20-21 jan 99
Singapore, where it's not just a meal it's an adventure.
Today was a long one. First of all this was my third new year in about as many months. First was Rosh Hashana, then Jan 1, and today was Hari Raya which is the Muslim New Year. In four weeks, it will be Chineses new year.
In the United States, most holidays are viewed as opportunities for retail businesses and restaurants to get extra business from everyone who has the day off. In Singapore most businesses, except those in the touristy parts of town, seem to close up on public holidays. I didn't really appreciate this until I arrived at the MRT station next to my dance class, about an hour before class, and very hungry. Despite it being in a rather downtown area, I had a hard time finding anyplace open. I had expected that if nothing else was open, I could grab a bite at Burger King. I was wrong.
Eventually I found a rather seedy looking cafe / karaoke bar. I figured that if all else failed, I could come back, it really did not pique any interest at the time. A few minutes later, I found a fairly nice looking buffet at the Copthorne hotel. At $24 (US$16), it was a bit pricey, but I had been having a hankering for a sitdown meal in a real restaurant.
Since it was before the dinner rush, I was quickly shown a table and pointed to the food. I grabbed a plate and the first thing I noticed was while these prawns, unlike the ones on my second night here, were indeed dead, they were also not cooked. Neither was any of the other food on that side of the buffet table. In addition to seafood they also offered beef, pork and chicken so I was pretty certain that I had not found a sashimi buffet. I figured that a means of getting the food cooked would become apparent, so I started collecting an assortment of items that seemed like they would go well together. When I started looking around for said means, the hot pot (or steamboat) of broth on my table was pointed out to me.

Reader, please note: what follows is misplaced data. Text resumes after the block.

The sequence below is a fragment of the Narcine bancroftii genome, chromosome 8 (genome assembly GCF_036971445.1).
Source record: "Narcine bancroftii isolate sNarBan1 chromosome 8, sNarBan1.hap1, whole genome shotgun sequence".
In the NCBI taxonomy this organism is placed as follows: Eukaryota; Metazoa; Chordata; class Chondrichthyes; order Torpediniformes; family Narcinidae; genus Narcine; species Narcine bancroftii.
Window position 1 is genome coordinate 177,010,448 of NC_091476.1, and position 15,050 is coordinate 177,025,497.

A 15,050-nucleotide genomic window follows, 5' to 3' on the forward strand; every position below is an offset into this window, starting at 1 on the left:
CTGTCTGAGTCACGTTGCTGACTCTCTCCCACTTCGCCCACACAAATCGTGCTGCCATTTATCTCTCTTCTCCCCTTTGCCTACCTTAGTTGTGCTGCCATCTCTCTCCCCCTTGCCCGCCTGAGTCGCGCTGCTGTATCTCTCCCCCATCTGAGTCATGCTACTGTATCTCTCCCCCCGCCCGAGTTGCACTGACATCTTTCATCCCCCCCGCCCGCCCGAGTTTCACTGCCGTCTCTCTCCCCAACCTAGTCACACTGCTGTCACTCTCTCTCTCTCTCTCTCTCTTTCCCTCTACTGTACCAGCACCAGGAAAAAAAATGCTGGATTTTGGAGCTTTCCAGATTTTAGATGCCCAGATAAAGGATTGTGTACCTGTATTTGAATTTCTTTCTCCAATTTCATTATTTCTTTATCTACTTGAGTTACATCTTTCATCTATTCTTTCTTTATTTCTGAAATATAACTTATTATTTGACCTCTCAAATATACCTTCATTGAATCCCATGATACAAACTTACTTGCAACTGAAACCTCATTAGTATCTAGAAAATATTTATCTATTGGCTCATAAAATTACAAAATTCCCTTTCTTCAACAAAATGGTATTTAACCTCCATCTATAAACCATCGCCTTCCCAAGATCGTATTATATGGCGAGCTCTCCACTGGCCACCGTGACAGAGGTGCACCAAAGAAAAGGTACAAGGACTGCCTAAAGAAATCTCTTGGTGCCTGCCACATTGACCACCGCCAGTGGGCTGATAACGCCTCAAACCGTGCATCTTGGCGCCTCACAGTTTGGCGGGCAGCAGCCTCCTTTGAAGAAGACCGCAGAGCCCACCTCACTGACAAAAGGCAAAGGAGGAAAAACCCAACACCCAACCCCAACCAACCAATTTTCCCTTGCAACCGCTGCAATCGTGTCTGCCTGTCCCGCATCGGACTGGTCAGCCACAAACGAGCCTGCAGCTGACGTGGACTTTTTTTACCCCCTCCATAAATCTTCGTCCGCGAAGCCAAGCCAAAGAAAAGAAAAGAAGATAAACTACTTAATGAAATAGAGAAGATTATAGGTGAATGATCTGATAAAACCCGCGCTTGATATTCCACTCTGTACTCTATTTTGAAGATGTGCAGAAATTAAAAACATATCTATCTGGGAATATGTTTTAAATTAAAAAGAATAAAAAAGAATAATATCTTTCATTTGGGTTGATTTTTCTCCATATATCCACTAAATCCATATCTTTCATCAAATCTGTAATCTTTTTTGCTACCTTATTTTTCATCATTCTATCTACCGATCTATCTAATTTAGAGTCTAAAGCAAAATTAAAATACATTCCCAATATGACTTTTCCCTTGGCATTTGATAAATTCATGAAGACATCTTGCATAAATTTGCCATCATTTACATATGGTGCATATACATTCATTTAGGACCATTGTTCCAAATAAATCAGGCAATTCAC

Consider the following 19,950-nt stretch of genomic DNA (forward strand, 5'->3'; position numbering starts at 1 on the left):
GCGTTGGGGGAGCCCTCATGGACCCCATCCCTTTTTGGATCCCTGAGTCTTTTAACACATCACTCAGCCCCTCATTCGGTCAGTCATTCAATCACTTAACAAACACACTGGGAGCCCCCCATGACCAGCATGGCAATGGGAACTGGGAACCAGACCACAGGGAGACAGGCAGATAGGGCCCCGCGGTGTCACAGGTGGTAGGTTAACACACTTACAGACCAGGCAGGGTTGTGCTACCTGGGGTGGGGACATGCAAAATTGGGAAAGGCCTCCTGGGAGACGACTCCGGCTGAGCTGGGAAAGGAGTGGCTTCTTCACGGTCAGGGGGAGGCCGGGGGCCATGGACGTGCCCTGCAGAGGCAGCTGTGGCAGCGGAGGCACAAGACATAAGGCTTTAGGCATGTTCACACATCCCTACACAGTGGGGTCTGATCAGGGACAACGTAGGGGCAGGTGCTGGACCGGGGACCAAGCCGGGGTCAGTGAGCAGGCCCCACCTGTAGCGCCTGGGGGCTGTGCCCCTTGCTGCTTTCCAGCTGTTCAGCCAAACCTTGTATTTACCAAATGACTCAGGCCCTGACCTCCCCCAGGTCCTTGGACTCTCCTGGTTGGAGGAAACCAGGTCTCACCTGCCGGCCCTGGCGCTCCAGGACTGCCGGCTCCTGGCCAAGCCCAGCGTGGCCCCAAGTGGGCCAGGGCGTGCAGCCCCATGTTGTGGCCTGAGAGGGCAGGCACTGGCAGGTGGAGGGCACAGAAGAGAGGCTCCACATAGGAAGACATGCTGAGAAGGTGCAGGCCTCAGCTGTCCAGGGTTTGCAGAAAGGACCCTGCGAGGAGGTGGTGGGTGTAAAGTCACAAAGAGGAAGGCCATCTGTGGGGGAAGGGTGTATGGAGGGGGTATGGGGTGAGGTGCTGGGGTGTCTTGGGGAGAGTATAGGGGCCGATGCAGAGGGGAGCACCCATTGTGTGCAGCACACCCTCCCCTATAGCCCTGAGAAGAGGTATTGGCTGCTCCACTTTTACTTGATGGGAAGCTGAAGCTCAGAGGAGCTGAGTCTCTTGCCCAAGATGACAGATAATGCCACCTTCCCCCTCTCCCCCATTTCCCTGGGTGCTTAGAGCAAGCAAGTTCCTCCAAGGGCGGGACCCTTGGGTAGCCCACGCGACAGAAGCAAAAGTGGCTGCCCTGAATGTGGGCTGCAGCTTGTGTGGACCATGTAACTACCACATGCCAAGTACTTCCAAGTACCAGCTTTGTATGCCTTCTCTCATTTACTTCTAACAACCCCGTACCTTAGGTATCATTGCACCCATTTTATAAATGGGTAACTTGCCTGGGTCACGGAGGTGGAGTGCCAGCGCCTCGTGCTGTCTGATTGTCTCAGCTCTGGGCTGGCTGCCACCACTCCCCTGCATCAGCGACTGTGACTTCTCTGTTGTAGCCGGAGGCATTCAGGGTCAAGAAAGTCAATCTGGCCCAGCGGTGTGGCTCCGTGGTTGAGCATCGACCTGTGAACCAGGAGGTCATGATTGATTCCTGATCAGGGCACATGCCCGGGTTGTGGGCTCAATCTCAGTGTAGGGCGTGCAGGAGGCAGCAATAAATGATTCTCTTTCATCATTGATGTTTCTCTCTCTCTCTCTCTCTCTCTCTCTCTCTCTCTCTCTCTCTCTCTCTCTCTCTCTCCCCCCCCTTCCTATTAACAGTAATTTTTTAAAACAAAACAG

While I was attempting to patiently wait for the broth to come up to temperature so that I could cook my meal (what do they say about watched steam boats?), the busboy told me that there was food that was already cooked and that I should get some of that while I was waiting.
The dinner was quite tasty, and I intend to go back sometime, especially now that I know what to expect. It was not just the food that made the meal so memorable, but the whole adventure of it. To start out, I was hungry, under a time limit, in a strange part of town, in a country 8500 miles from home, and almost all of the restaurants were closed. Then I found myself in a restarant that was nice enough that even I realized that a certain level of decorum was expected, and I didn't even know how I was supposed to feed myself, much less being entirely sure what foods were supposed to go together, or for that matter which ones needed to be cooked rather than eaten as served. Another thing that I realized once my food was cooking was, perhaps due to my somewhat kosher upbringing, I had no idea of how to cook prawns. I am sufficiently lapsed about such things that if I am attacked with a plate of cooked prawns, I can, and will defend myself. But, I had never before cooked them and had no idea of how to tell when they were cooked.
In retrospect, I do have one bit of advice for other people, when in a restaurant in a foreign land and faced with food that they aren't sure how to turn into a meal. Ask. The staff really aren't going to taunt you and laugh as you collapse into a hypoglycemic heap on the floor. On the other hand, it was fun in it's own way to observe the other people and figure out the process for myself.
I did try one thing that I doubt that I will go out of my way to eat again. It looked like okra and I belive that it was called bitter gauht. It was not quite as bitter as I remember bitter melon to be, but did have the same sort of astrinent bitterness.
Last modified 01/23/98
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